“Would you like me to strip your membranes? It hurts, but it might help put you into labor” is a question I often ask when a woman’s due date has come and gone.
The patient will usually pause and mentally weigh the misery of her current pregnant state versus the suggested discomfort of said, ‘membrane stripping.’
“How exactly do you do it?” she will inquire skeptically.
I explain. When I check a woman’s cervix, I insert my finger through the cervix to touch the bag of water and/or babies head. By doing this I can determine the dilation (how open the cervix is) and effacement (how thin it is). To strip (or as some more nicely say it, ‘sweep’ ) the membranes, the finger is inserted further in the uterus and rotated in the space between the bag of water and the uterus. This causes the release of proteins called prostagladins which help bring on contractions. Studies show that membrane stripping has a 20% chance of bringing on labor within 24 hours. It may be as high as 50% if combined with intercourse (semen also contains prostagladins).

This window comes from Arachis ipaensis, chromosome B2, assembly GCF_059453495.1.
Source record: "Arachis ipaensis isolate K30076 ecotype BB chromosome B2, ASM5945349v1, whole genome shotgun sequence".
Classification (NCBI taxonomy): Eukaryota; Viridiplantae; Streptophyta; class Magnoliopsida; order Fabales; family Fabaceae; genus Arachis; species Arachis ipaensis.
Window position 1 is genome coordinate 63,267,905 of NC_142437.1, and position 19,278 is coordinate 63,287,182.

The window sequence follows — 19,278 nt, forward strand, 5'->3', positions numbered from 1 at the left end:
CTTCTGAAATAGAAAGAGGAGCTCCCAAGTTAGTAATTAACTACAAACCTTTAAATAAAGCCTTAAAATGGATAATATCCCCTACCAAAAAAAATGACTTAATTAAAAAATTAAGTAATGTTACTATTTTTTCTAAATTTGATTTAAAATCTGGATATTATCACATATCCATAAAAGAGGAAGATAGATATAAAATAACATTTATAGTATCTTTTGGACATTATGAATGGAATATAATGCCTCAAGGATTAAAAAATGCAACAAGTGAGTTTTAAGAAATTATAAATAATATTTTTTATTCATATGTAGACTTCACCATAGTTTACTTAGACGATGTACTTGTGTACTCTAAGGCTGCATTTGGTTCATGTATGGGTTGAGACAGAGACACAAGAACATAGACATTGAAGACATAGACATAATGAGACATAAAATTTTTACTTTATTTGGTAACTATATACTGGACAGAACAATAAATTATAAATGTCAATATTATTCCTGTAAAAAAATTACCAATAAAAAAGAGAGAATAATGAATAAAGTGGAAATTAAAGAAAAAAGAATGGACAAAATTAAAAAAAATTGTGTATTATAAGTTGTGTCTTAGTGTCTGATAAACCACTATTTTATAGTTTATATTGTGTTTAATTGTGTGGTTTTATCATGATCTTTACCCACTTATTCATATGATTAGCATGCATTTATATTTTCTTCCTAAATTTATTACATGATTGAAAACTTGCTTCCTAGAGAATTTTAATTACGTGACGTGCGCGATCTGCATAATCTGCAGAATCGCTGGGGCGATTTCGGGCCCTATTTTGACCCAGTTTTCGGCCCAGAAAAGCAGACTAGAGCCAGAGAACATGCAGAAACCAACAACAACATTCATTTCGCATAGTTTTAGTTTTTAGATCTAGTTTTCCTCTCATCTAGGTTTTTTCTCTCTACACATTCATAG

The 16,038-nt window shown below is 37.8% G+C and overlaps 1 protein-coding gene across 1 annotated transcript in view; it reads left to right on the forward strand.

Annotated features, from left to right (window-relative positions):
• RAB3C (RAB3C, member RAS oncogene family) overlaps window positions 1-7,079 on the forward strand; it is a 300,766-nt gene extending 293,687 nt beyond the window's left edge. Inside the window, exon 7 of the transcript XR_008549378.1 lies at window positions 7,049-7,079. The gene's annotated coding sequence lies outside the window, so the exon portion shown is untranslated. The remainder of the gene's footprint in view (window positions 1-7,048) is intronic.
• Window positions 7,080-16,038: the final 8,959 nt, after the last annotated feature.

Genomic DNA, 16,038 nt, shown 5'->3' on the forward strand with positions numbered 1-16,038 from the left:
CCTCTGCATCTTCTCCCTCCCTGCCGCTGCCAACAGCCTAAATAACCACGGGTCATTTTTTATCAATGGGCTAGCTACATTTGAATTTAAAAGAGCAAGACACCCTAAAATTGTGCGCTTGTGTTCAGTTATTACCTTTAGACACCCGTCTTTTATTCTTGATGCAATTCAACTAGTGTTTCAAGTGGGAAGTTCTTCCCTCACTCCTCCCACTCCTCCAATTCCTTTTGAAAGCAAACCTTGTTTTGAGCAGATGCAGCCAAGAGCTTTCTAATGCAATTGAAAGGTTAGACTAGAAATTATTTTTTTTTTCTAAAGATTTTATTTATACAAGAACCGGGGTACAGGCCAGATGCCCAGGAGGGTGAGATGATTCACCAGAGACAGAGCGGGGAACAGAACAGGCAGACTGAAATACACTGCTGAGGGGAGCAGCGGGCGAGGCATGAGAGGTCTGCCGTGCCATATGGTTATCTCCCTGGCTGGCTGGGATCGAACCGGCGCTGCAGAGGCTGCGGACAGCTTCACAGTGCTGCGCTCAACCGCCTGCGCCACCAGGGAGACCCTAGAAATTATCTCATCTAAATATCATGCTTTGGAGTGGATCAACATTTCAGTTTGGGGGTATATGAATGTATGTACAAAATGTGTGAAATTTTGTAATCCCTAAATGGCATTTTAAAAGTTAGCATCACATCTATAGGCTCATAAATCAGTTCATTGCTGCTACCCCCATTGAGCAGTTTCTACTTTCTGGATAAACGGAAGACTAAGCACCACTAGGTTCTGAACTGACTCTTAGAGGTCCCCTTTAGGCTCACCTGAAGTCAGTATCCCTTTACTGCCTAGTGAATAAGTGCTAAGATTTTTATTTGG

Membrane sweeping is not an induction method, it’s a way to get the body to kick into labor on its own. It does not increase the risk of infection, but like I said, it does hurt. How much? Every woman’s pain tolerance is different, but I’ve heard nice Baptist girls curse after a good sweeping.
After having your membranes stripped, you will likely have some spotting and mucous discharge for about 24 hours. This of course, totally puts you in the mood for the aforementioned ancillary to the sweeping: intercourse.
If your overall pregnancy misery outweighs the temporary discomfort of membrane stripping, you may just want to go for it. No, we can’t be for sure it will work, but it may help. I would advise to not shorten the term to just ‘stripping’ as the following quote was overheard in my waiting room recently, and was a little disturbing:
“Doctor Rupe is great. She does the best stripping, it puts me into labor every time!”